University of Toronto professor, John Cairney, thinks Canadians “could do a better job” when it comes to quality early years programming. In an interview with Valerie Iancovich from U of T News, professor Cairney comments on the latest movement guidelines for children aged 4 and under and what they mean for families.
In many cases, children have structured schedules much earlier in life as a result of daycare and school. According to Cairney, it’s very important that parents investigate programs and policies and ask the following questions:
- How much of the day is devoted to active, free play?
- Are all movement skill domains (fine, gross, balance) emphasized?
- Is physical literacy a valued part of the program?
On the other hand, when families are together, “it is not about not having enough time but how we use the time we have,” says Cairney. This is the challenge in today’s busy culture. Another hurdle for families is ensuring that toddlers are getting enough “energetic play,” as research shows that young children are much more sedentary and less active than generations before them.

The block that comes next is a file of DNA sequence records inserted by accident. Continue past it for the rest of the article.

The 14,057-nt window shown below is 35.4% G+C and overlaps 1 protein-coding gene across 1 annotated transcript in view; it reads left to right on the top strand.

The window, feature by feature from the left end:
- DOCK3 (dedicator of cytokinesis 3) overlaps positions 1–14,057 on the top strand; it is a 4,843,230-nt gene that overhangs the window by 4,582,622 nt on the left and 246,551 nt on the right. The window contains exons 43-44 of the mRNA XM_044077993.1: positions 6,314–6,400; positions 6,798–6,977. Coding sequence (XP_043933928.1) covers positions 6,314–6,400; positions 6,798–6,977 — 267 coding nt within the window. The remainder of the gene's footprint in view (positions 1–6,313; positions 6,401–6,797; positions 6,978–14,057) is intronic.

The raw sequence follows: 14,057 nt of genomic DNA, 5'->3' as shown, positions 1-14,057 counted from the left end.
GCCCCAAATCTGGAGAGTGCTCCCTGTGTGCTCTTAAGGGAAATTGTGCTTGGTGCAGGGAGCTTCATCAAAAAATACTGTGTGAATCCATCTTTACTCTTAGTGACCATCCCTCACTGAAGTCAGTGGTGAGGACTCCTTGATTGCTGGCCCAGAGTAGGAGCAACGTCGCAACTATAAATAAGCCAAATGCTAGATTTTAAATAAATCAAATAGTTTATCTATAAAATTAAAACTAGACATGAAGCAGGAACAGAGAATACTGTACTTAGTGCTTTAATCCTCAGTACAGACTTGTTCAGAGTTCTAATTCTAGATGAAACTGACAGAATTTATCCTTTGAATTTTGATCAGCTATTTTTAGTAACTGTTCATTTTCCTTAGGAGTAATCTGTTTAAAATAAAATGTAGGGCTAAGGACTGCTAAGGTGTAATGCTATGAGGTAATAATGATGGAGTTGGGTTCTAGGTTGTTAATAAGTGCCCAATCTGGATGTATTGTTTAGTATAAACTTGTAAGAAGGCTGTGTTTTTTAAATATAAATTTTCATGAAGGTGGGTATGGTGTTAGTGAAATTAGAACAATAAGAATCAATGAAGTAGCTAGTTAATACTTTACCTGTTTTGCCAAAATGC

Movement guidelines are meant to support families and educators as they care for children from a young age. Experts like John Cairney can help make guidelines relatable so that parents can find the “fun” in FUNdamental skills.